My family always watched Ed Sullivan on Sunday nights at 7 PM.  It was a way to catch up on the latest in Entertainment whether it was  Music, Movies, Comedy or Broadway.  I remember  like yesterday the night the cast of Hair danced down the aisles to the stage, singing and dancing to one of the songs  from the play.  Everybody talks about The Beatles and Elvis but it was so much more.  If  Mickey Mantle hit three home runs that afternoon at Yankee stadium in a doubleheader, he would be in the audience and Ed would introduce him and say, "Right here in our audience tonight is Mickey Mantle ... take a bow, take a bow!"  Great memories for sure, but for those of us who grew up in that era let's not forget the Dick Clark Saturday Night show that was also live and featured the top 40 acts of the day like Fats Domino, Connie Francis, Paul Anka, etc, etc.

Kent -
What can I say about ED. He provided a product that was in demand, Rock and Roll.  We were there every Sunday to see the latest hot group for the first song then waiting anxiously thru the comedians, jugglers, pop singers and God KNOWS WHAT to see and heard the group sing the second song.
Yeah, who could forget the Beatles for the first time! Wow, the whole thing was magic! It was a great time to be a teenager.
Now that I look back there will never be a show like Ed's. Just the variety of it, like the top 40 radio stations of the past that had a little something for everyone, it would never exist now. But let me tell you, I gained a certain appreciation of all styles of music thru Ed and the top 40 that my kids will never have. Of course that why I try and expose them to my music and the music of my parents, good and bad.
Mike De Martino
President of the Lovejoy Music Club

Kent -- 
Our family was glued to the TV every Sunday night like most of those in America who had a TV set. I was the oldest of three boys and my Dad had given me his record collection around 1950 so I was listening to the Mills Brothers and Ink Spots on 78 rpm records regularly before we got our first TV in 1954. My father, in retrospect, had amazing taste in music for an Irish tenor. He collected the Mills Brothers and Ink Spots (almost all their Decca 78s), the Ravens, the Charioteers, the Southernaires, the Orioles, the Three Blazes, Nat "King" Cole, Billie Holiday, Joe Turner and Pete Johnson, Meade Lux Lewis and Louis Jordan and his Tympany Five.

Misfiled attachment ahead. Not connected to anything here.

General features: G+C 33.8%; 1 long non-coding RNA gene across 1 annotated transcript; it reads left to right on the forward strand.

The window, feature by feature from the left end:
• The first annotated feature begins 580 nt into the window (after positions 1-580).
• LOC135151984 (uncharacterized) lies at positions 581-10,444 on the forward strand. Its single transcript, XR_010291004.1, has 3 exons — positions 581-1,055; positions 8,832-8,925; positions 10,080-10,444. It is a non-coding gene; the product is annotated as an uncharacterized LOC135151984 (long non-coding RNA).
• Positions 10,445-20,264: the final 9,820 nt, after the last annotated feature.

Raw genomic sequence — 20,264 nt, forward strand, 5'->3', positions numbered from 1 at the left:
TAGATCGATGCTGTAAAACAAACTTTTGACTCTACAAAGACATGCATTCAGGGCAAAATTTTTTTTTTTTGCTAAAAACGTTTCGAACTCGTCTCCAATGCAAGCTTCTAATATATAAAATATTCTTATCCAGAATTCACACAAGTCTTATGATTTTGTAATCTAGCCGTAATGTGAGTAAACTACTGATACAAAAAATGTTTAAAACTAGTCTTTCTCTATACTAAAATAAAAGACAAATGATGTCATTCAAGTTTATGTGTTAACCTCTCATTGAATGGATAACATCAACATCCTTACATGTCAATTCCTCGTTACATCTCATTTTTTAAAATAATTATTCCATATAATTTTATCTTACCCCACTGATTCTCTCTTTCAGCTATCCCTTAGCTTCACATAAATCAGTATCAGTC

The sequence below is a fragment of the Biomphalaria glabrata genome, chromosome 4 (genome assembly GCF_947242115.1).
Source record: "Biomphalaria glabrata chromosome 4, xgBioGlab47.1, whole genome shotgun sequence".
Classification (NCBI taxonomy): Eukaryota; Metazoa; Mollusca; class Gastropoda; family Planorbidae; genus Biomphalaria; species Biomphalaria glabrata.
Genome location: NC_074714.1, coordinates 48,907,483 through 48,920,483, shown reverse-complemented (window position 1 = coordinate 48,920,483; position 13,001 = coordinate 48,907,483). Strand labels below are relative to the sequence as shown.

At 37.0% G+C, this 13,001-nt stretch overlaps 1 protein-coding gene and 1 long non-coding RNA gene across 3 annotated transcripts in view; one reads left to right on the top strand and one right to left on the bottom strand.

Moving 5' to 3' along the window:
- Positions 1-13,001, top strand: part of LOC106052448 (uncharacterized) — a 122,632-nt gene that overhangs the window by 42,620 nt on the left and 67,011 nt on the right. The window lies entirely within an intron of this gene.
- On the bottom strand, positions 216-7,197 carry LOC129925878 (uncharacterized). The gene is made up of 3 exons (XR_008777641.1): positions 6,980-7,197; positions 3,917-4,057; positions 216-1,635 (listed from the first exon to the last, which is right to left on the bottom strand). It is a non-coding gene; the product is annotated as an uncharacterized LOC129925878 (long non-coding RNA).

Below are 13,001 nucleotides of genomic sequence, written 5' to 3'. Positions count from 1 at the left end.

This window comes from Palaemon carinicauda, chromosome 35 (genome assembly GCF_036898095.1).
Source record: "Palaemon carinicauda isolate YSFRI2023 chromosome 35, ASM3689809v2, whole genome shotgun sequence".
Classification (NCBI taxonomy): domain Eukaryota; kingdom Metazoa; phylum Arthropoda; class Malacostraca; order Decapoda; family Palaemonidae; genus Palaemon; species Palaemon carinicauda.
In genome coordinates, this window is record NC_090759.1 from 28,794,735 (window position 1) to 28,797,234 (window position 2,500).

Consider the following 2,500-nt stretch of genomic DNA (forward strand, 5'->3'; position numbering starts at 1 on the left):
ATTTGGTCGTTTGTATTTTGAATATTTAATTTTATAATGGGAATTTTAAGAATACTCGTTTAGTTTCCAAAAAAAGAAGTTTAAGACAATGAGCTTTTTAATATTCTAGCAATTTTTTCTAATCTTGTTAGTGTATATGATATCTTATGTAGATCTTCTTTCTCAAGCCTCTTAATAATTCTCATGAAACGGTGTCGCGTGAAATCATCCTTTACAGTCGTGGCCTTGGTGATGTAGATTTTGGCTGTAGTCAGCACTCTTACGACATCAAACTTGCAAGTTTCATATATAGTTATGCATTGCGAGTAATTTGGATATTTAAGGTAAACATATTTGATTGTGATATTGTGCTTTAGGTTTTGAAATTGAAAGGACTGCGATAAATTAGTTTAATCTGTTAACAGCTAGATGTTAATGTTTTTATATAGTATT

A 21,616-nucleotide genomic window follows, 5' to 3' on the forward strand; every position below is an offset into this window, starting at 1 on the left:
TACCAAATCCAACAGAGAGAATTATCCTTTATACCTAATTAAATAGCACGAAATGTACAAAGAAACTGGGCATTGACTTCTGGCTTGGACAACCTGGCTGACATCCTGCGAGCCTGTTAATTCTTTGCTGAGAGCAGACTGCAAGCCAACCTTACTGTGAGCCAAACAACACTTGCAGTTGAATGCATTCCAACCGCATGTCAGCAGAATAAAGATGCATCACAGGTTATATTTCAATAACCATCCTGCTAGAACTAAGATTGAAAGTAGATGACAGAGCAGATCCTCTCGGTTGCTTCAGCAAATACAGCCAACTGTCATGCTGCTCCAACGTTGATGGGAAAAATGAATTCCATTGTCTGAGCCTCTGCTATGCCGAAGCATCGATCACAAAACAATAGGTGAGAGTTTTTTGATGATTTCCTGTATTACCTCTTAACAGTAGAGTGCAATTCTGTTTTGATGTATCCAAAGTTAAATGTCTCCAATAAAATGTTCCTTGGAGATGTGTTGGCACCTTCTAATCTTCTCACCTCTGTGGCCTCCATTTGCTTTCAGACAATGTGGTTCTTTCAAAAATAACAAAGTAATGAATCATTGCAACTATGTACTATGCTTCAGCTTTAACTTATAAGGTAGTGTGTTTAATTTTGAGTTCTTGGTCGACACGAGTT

The Mills Brothers seemed to be on the Ed Sullivan Show at least every other month from the time we started watching the show in September of 1954. Another band that I remember from the mid fifties that appeared often were the Treniers, a wild show band. 
Every week there was a different dancing act. I loved the tap dancers like the Will Mastin Trio (with Sammy Davis Jr.), Honey Coles, "Sand Man" Simms, Hines, Hines and Dad, Donald O'Connor, Gene Kelly and my favorite, "Peg Leg" Bates (who also appeared every other month, it seemed). I even liked the Ballroom type dancers like Ginger Rogers and Fred Astaire, who was amazing, Cyd Charise and Marge and Gower Champion. 
Then there were the comedians. So many different styles, from old timers like Myron Cohen and Henny Youngman to nasty guys like Jack E. Leonard and Don Rickles to the ones who did impressions like Frank Gorshen. Ethnic humor was used as well, such as Pat Cooper (Patsy Caputo) with his Italian stories and many Jewish comedians such as Sam Levinson and Alan King telling family stories. I remember seeing Richard Pryor doing his first stand-up routine and it was CLEAN! Godfrey Cambridge was another very funny black comedian who appeared often. Jack Benny, who I never thought was very funny, had funny people with him to act as foils, such as Dennis Day and the amazing Mel Blanc. I remember seeing Jackie Mason get yanked and he gave the stiff arm to Ed and didn't appear again for many, many years. In the late 50s the satirists arrived such as Shelly Berman and Mort Sahl and later there were guys like Bill Cosby and Bob Newhart with stories that we really could relate to. 
I was front and center for Elvis' appearances and remember my dad making fun of his dancing moves, calling him a spastic, and then having the bottom of the screen blacked out for his next appearance. Are you kidding me? What a joke! Imagine if he had grabbed his crotch like Michael Jackson. Would he have been banned from TV forever?